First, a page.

Each school and organization I have worked with is different, serves different populations of kids and those kids have very different goals.  However, all of the work really boils down to dialogue and processing.


A school counselor gave me a small piece of advice that has changed the way I interact with teenagers (and, honestly, adults too).  He told me, never ask “how was your day?” Instead, say “Tell me about your day.” Asking “how,” jumps directly to the processed result i.e. how they feel.  Asking a kid “what” gives them the opportunity to reflect from a distance to speak objectively about the events of the day.


Most days this is just a way to keep the airways open, but other days may result in a teachable moment.  As a teacher, parent, or trusted adult you get an opening to help your teen develop those processing skills to get from what, to how, to what now.  


But maybe I’m getting a little abstract.


What kind of skills have your most successful students had that others were missing?  


N: The most successful students I’ve seen ask questions and seek out resources. It may sound funny to call asking questions a skill, but so many don’t ask for help or utilize resources. Between time and financial management training, success coaching, study tips, and counseling sessions, there is so much available for free on college campuses and in local communities to support them.


In addition, I’d say the most successful students stay busy and take self-care seriously. They schedule time for exercise and relaxing around their classes, join a club, and get a job, without sacrificing sleep.


Most young adults don’t know what to do with the excess time they have after high school, and that lack of routine impacts their ability to focus, eating and sleeping schedules, and overall ability to function at their best.


Again, these seem like simple things, but they are overlooked and so critical!


We’ve talked a lot about the student’s transition, but it’s important to acknowledge that this is also a huge transitional time for our parents and advocates out there. I’ve talked to so many who’ve shared their fears and anxieties – most of all, they want to know their student is going to be OK.


What thoughts would you leave them with?


R: I think a huge thing to remember is that with transition comes the unknown and with the unknown, anxiety is always normal.  Helping your kid develop skills like problem-solving and self-advocacy are important to their success after they leave the protection of your nest.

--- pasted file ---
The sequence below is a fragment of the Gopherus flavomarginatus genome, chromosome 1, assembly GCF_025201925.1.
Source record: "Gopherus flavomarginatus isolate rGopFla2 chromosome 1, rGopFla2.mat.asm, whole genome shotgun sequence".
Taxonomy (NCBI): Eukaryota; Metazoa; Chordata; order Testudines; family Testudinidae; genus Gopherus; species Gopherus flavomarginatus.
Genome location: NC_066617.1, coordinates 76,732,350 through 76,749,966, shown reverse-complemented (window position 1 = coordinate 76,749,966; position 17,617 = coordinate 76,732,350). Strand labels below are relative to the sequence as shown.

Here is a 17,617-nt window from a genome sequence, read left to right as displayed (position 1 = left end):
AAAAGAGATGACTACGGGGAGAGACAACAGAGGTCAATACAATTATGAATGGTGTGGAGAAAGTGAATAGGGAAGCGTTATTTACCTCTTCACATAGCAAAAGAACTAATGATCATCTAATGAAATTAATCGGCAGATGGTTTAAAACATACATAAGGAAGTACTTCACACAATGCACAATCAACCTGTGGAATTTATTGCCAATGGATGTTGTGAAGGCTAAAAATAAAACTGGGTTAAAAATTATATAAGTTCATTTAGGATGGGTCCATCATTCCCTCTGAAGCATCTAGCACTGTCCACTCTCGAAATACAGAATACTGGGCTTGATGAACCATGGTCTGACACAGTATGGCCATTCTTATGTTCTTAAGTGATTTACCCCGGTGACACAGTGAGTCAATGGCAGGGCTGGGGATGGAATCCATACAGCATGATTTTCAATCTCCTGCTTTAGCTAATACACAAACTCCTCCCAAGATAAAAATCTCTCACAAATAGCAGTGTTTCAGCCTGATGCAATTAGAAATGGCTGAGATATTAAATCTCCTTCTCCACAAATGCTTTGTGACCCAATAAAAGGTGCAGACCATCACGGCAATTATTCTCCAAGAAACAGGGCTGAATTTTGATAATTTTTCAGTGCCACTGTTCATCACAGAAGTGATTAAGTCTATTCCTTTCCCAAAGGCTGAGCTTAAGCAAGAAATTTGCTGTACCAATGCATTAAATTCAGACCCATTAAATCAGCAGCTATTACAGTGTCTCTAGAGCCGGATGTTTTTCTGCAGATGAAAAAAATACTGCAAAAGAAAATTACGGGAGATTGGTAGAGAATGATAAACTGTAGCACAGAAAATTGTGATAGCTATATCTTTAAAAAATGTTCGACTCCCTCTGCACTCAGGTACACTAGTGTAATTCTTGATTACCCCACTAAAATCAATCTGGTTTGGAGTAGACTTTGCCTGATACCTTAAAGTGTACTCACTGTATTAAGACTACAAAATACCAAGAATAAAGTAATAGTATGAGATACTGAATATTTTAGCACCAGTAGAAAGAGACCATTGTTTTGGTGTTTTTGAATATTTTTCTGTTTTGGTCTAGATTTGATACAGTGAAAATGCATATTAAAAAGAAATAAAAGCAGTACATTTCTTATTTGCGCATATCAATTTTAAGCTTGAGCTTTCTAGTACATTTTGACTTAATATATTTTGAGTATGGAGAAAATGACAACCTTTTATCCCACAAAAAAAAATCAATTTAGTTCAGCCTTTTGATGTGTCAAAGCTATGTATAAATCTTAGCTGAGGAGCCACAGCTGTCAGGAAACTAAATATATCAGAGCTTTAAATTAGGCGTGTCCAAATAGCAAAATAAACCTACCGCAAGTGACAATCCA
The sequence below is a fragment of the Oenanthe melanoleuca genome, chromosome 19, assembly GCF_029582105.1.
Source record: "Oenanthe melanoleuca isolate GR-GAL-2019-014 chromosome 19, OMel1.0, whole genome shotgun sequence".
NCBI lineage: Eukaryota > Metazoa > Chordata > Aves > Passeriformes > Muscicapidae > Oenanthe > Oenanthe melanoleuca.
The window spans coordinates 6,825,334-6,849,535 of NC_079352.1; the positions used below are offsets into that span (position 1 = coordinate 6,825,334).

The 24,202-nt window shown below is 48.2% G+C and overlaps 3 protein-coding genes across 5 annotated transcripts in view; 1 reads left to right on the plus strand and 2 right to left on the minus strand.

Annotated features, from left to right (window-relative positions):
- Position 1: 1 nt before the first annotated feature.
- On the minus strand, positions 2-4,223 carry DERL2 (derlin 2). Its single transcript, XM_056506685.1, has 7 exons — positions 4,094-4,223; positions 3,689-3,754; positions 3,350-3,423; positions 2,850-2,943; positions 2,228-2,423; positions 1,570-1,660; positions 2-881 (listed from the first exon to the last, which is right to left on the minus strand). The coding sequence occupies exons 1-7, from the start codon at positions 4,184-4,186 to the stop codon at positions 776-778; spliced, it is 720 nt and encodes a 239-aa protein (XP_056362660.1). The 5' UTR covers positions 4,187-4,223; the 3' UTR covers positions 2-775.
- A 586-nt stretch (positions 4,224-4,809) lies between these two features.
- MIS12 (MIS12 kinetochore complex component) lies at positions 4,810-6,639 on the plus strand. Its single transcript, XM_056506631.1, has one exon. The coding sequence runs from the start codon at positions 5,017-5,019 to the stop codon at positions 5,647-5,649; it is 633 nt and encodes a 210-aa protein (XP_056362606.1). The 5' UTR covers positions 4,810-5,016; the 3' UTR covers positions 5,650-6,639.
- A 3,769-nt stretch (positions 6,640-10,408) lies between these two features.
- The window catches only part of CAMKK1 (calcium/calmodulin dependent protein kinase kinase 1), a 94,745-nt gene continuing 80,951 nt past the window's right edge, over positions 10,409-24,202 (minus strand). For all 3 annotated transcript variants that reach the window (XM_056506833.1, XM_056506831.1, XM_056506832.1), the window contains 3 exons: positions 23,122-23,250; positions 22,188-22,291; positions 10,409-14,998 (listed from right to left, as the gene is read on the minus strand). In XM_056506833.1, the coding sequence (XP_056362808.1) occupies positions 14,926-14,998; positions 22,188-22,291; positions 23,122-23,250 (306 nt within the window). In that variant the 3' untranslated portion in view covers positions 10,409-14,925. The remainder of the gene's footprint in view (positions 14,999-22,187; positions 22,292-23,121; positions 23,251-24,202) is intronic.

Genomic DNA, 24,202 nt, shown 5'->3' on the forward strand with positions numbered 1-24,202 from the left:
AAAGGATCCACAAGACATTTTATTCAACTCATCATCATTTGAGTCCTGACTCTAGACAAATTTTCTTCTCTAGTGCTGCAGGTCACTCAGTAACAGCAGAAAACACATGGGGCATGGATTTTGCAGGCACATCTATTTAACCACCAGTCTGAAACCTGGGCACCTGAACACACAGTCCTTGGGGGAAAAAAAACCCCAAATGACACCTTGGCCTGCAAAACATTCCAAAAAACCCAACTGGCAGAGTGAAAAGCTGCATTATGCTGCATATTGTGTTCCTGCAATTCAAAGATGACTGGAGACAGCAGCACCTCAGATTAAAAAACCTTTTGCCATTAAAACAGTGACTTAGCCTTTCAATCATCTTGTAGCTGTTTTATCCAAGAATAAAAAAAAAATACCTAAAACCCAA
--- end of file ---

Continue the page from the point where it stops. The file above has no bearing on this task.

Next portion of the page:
There isn’t any single right way to work on these skills together and not every kid needs the same type of guidance, but here are a few key things you can keep in mind as you prepare your high school aged kid for life after high school:  


3 big little things you can do to prepare your teen for life after high school.


1- Never ask them “How was your day?”


Instead, say “Tell me about your day.”


2- When they come to you with a problem, ask questions.


Do your best to avoid providing or even suggesting a solution.  Ask questions instead. Validate: “whoa, that’s a tough one” Question: “What are your next steps?”  “Where will you start?” “What do you want the result to be?”


3- Teach them to ask for help by letting them know help and resources are out there.

Validate: “whoa, that’s a tough one”  Question: “What are your next steps?” Support:  “What can I do to help?” or “What kind of help do you need?”



Reader’s Input


Have you sent a high schooler into the big bad world? If so, what have you done that worked well or what would you have done differently? If you are preparing for this stage, what plans have you made for a successful transition?


Let us know in the comments below and both Robin and Nicole will keep an eye out to answer any questions or comments you have!


Thanks for reading!


If you’re interested in discovering a better version of yourself – whether with fitness, finance, or family – then subscribe below to MikedUp Blog’s FREE newsletter and let’s improve together!


I’m glad you’re here. Thanks again and talk soon!


– Mike